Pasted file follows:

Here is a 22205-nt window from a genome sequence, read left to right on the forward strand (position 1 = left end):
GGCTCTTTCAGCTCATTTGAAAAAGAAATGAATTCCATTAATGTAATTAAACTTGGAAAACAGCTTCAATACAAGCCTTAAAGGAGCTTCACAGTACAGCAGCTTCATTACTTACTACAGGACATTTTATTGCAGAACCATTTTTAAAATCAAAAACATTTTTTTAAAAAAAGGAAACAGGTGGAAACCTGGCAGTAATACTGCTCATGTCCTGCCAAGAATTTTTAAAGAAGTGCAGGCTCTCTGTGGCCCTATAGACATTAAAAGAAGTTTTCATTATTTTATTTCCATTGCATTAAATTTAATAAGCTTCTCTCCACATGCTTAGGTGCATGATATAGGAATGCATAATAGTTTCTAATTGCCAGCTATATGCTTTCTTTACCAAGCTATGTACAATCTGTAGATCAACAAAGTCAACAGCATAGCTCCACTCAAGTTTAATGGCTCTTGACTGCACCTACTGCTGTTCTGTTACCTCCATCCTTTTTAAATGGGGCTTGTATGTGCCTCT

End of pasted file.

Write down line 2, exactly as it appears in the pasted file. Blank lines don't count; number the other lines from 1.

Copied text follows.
GGCTCTTTCAGCTCATTTGAAAAAGAAATGAATTCCATTAATGTAATTAAACTTGGAAAACAGCTTCAATACAAGCCTTAAAGGAGCTTCACAGTACAGCAGCTTCATTACTTACTACAGGACATTTTATTGCAGAACCATTTTTAAAATCAAAAACATTTTTTTAAAAAAAGGAAACAGGTGGAAACCTGGCAGTAATACTGCTCATGTCCTGCCAAGAATTTTTAAAGAAGTGCAGGCTCTCTGTGGCCCTATAGACATTAAAAGAAGTTTTCATTATTTTATTTCCATTGCATTAAATTTAATAAGCTTCTCTCCACATGCTTAGGTGCATGATATAGGAATGCATAATAGTTTCTAATTGCCAGCTATATGCTTTCTTTACCAAGCTATGTACAATCTGTAGATCAACAAAGTCAACAGCATAGCTCCACTCAAGTTTAATGGCTCTTGACTGCACCTACTGCTGTTCTGTTACCTCCATCCTTTTTAAATGGGGCTTGTATGTGCCTCT